There are many people in the streets because, like me, our hearts are hurt, and we want the culture of racism that’s been engrained into the Minneapolis Police Department throughout the years to stop. This horrible pattern of police brutality and murder of black and brown people by police must end. But there are others here too who are outsiders; not, people from our community, people here to provoke us, to take advantage of this raw emotion and pain we feel, and I’m sad to say they are just as well organized.

At some point last night things turned from community protest to anarchy, lawlessness, and the police and fire department seemed to pull back and let it happen. They were not there to “protect and serve” our community. They were not there to distinguish the legitimate, peaceful protesters from those whose intent was to provoke, commit crime, an enflame buildings, not passions.

This is the problem with police who are not trusted because historically they have been hostile, hurtful, and harassing to black and brown people – when a gentle giant like George Floyd is murdered in the manner that it happened there is a level of deep bigotry and bias that runs through the policing culture of the MPD that must be uprooted. We must rethink policing from beginning to end, from the academies to what and how we allow police to operate, especially cops who have a history of using unnecessary force, or racist behavior, like Chauvin and at least one of the other four officers have.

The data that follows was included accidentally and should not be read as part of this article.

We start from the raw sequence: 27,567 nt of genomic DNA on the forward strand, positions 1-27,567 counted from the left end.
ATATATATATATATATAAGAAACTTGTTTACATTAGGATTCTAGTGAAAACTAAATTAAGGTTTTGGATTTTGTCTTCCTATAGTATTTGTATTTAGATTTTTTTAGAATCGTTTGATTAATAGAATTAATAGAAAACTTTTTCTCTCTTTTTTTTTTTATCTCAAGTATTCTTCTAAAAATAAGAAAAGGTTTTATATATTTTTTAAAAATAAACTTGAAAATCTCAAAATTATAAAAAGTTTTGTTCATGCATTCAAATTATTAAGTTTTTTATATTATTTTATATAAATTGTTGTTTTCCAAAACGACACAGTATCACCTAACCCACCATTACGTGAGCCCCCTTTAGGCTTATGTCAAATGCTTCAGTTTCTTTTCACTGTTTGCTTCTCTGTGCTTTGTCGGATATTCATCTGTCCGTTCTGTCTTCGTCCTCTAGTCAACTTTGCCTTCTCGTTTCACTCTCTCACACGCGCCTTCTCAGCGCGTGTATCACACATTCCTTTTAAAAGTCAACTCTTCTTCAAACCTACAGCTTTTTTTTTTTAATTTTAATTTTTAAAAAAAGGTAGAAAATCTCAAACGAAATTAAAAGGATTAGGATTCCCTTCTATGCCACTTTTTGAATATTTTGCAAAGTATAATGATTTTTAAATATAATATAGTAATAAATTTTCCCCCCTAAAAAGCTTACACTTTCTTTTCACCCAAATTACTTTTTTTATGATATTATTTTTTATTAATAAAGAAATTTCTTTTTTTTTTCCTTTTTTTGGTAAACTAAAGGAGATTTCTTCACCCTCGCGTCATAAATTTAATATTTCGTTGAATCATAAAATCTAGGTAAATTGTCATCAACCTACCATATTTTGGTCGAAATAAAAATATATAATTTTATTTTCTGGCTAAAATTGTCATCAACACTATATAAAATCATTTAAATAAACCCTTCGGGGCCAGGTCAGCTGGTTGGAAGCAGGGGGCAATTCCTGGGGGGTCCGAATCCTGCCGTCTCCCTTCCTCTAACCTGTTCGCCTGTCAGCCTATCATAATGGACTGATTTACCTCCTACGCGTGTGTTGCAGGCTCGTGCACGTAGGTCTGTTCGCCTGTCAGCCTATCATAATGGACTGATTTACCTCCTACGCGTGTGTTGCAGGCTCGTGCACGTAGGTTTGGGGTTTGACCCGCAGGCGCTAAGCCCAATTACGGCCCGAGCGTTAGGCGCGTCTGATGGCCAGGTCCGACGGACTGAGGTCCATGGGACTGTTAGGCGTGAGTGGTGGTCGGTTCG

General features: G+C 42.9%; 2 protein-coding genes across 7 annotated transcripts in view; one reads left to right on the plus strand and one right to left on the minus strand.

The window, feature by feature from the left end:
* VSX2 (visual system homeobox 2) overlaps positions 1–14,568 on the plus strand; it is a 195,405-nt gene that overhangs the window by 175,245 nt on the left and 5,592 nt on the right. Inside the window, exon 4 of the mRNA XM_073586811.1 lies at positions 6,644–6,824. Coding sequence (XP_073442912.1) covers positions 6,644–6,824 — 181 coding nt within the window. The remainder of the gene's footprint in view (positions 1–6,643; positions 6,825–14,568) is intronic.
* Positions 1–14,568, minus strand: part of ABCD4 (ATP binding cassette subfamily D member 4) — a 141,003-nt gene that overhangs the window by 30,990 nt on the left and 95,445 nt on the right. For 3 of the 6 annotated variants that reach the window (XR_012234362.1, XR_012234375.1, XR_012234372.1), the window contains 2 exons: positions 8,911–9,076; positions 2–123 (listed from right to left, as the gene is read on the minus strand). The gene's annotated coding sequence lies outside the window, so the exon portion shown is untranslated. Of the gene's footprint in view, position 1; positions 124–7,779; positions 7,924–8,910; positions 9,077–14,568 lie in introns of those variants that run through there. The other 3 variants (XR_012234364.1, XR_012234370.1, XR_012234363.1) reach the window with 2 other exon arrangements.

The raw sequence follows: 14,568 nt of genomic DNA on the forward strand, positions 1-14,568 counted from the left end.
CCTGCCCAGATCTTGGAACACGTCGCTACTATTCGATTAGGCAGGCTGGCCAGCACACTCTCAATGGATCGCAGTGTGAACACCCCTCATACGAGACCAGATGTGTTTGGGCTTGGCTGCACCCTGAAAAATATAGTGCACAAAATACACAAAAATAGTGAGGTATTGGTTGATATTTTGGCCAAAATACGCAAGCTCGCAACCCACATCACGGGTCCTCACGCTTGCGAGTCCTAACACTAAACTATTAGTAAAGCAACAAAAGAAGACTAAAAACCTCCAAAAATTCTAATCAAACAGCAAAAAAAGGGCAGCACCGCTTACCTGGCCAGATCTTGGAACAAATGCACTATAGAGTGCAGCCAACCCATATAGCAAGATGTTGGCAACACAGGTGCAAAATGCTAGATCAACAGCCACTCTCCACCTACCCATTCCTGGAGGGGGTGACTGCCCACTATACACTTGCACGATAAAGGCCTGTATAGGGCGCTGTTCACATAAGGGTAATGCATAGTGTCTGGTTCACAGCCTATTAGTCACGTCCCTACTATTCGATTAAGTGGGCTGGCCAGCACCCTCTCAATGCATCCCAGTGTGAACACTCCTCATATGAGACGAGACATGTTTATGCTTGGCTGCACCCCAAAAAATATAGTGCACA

As a community, state, and nation we must go into the election of 2020 committed to electing people ready to confront these problems head on – unafraid to make the change required to address generations of systemic oppression that lead to decades of frustration, anger, and fear for too many of our colleagues, friends, neighbors, and communities.

It’s going to take more than four cops being fired, at least one now charged, and the consistent convictions in these situations to turn hearts and permanently dismantle racist oppressive systems – and that is where we must start. But regardless of what it will take to end police brutality and murder of people of color, we must begin, now.